After graduating from Ryerson University’s Film Program in Toronto, Sheri Elwood was awarded the National Apprenticeship Award from the Academy of Canadian Film and Television. This launched her to many seasons of comedy writing for networks such as Disney, Fox, The Family Channel, and YTV. By 1999, she had created her own series for tweens, I Was a Sixth Grade Alien, which went two seasons.

In the off season, Sheri wrote and directed a Gemini nominated short film, Eb and Flo, and her first feature film, the romantic teen drama, Deeply, starring Lynn Redgrave, Kirsten Dunst and Brent Carver. Deeply premiered to a four-star review at the Toronto International Film Festival, and was also nominated for four Genie Awards.

Elwood teamed with Lionsgate TV to create the comedy series Beta Males for the CW Network, and also wrote for the 1-hr ABC/CTV drama Defying Gravity for Fox Television Studios with creator James Parriott (Grey’s Anatomy).

Fulfilling a dream to capture the spirit of her loving and unique family on TV, Elwood created the edgy cable series Call Me Fitz, starring Jason Priestly, for TMN/Movie Central. They have just begun shooting season three, with Elwood writing, directing, and showrunning. You can catch Call Me Fitz on HBO Canada, or in the U.S. on Netflix or DirecTV.

Elwood has just signed a blind development deal with Jerry Bruckheimer Television.

Sheri splits her time between Los Angeles and Nova Scotia, where she and her family spend time at their century-old schoolhouse and love to ring the bell.

Follow Sheri on Twitter: @elwoodink

Buy Gray’s book for only $4.99! Look for it on Amazon – How To Break In To TV Writing: Insider Interviews.

Didn’t get your questions asked? Make sure you follow Gray on Twitter (@GrayJones) so you can get the scoop on who is being interviewed and how to get your questions in. Also check out our TV Writer Twitter Database to find Twitter addresses for over 1,000 TV writers. Find our previous episodes and other resources at www.tvwriterpodcast.com or on Gray’s YouTube channel.

023 – Jennica Harper (Shattered, Mr. Young)

Next in our “writers who have done it all” series is Vancouver-based TV/feature/graphic novel writer, poet, and stand-up comic Jennica Harper. Not only has she worked in many genres and mediums, but she has great tips and anecdotes about them.


Jennica Harper has published poetry, fiction, and creative nonfiction in over 25 publications in Canada and the United States, as well as two poetry collections, and a graphic novel Abigail’s War, which she currently developing as a feature with Zeros2Heroes Media.

An award-winning stand-up comic, Jennica is a lot of fun to listen to … You’ll love the discussion on how story editing for Canadian features has many similarities to TV writing in Hollywood, yet how Hollywood feature writing differs from the Canadian approach.

Jennica also has a lot of great tips about breaking in, planting many seeds, and being aggressive at going after what you want.

Follow Jennica on Twitter: @jennicaharper

Buy Gray’s book for only $4.99! Look for it on Amazon – How To Break In To TV Writing: Insider Interviews.

Didn’t get your questions asked? Make sure you follow Gray on Twitter (@GrayJones) so you can get the scoop on who is being interviewed and how to get your questions in. Also check out our TV Writer Twitter Database to find Twitter addresses for over 1,000 TV writers. Find our previous episodes and other resources at www.tvwriterpodcast.com or on Gray’s YouTube channel.

018 – Corey Miller (CSI Miami, Body of Proof)

What’s another way to spell “juggernaut?” You could easily spell it C-S-I, or N-C-I-S. The franchises spawned by these shows dominate the ratings, and continue to deliver week after week, month after month. We are very fortunate to have writer-producer Corey Miller with us this week… you’re going to love his story!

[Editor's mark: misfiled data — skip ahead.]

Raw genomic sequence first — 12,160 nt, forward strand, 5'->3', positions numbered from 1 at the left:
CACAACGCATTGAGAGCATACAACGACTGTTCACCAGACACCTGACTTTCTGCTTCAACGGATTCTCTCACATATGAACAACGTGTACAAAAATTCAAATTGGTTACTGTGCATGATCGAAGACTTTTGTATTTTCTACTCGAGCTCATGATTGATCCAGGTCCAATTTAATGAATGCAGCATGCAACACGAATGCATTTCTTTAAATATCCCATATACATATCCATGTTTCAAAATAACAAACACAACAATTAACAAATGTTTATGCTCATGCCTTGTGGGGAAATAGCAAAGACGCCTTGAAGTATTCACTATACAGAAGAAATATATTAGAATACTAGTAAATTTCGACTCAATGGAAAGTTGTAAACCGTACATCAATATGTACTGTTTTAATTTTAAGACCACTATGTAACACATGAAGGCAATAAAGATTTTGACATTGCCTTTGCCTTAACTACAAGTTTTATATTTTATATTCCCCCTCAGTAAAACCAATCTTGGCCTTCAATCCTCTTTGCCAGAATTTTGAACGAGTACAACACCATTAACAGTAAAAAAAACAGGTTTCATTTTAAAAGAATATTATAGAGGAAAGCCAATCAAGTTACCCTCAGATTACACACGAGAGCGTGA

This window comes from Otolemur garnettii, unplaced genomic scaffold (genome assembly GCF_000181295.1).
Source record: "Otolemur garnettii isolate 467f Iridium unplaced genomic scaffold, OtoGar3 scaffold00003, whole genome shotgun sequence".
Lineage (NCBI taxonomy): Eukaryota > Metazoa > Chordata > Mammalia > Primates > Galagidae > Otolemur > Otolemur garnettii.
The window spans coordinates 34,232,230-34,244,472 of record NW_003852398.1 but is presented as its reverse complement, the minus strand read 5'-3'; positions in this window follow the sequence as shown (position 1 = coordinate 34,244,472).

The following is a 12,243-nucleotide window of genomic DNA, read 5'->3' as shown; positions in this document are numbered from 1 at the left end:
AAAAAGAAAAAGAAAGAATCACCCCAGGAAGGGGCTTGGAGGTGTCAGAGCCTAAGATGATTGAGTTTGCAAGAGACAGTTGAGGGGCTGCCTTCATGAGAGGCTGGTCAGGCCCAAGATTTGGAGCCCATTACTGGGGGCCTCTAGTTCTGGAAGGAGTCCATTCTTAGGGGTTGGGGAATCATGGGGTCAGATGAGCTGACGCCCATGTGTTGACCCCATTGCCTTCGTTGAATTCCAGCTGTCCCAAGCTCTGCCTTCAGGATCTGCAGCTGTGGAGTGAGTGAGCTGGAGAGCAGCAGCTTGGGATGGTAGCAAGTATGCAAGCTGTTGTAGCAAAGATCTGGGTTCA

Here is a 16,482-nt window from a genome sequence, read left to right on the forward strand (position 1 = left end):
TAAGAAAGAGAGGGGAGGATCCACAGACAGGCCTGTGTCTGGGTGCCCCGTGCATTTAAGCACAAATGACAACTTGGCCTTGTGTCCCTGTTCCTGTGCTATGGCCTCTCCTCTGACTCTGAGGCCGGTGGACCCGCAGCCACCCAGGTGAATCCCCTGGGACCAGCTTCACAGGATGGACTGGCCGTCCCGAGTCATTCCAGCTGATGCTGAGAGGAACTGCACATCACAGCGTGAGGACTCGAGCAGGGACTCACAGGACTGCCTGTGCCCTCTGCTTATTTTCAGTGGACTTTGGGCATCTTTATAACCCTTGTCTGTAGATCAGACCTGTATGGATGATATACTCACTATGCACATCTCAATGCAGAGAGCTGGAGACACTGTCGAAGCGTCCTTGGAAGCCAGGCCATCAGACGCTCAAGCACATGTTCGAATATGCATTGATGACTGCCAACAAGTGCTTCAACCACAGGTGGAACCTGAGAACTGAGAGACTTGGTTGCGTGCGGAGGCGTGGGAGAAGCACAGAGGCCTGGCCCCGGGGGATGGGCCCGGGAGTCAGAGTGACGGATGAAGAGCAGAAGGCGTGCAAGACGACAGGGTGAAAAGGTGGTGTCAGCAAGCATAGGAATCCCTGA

Wannabe writers are often told: “get a job as an assistant!” Corey took this to a new level… you’ll love hearing how youthful naivete helped him to land a job with Oliver Stone, why life on Lois & Clark was much better without email, and how he spent much longer than usual in various assisting and coordinating positions before becoming a staff writer, and why it was worth the wait.

Through it all, Corey kept writing, and even though he didn’t have an agent, he sold two freelance scripts to CSI, and his next chapter began! In addition to a story he and then co-writer Philip Chung had sold to Lois & Clark, Corey has also written for six seasons of CSI: Miami, for NCIS: Los Angeles, The Forgotten, and Body of Proof.

Corey also wrote the independent feature Border to Border, and recently sold a pilot to The Peter Chernin Company and Fox.

Follow Corey on Twitter: @TooMuchFire

Buy Gray’s book for only $4.99! Look for it on Amazon – How To Break In To TV Writing: Insider Interviews.

Didn’t get your questions asked? Make sure you follow Gray on Twitter (@GrayJones) so you can get the scoop on who is being interviewed and how to get your questions in. Also check out our TV Writer Twitter Database to find Twitter addresses for over 1,000 TV writers. Find our previous episodes and other resources at www.tvwriterpodcast.com or on Gray’s YouTube channel.

017 – Steven Darancette (Animated TV)

Just like there are far fewer resources for learning TV writing than for learning to write features, there are an incredibly small number of resources for learning to write for animated TV. That’s why it is a great privilege to have animation writer Steven Darancette open a window for us into this field.


As an L.A.-based episodic TV animation writer, Steven has written for shows at Warner Bros. Nickelodeon, Cartoon Network and others, including such well known animated shows as Ozzy & Drix, and Krypto – The Superdog. He has also created over a dozen animated TV series pitches that are in varying stages of development. He has a lot of wisdom to share!

Why will learning to draw help you to write scripts for animation? How does the pay structure for daytime animation work, and why is it highly different from primetime animated shows? Is it true that you pitch by email, even without an agent? If so, how? What problems will a US writer face if they want to tap into the large Canadian animation market?

Steven has also written and produced features, and has a number of projects in development. He has some interesting advice on what to do with the unsold feature scripts you’re written, which are now collecting dust in your drawer…

Follow Steven on Twitter: @sdarancette

Buy Gray’s book for only $4.99! Look for it on Amazon – How To Break In To TV Writing: Insider Interviews.

Didn’t get your questions asked? Make sure you follow Gray on Twitter (@GrayJones) so you can get the scoop on who is being interviewed and how to get your questions in. Also check out our TV Writer Twitter Database to find Twitter addresses for over 1,000 TV writers. Find our previous episodes and other resources at www.tvwriterpodcast.com or on Gray’s YouTube channel.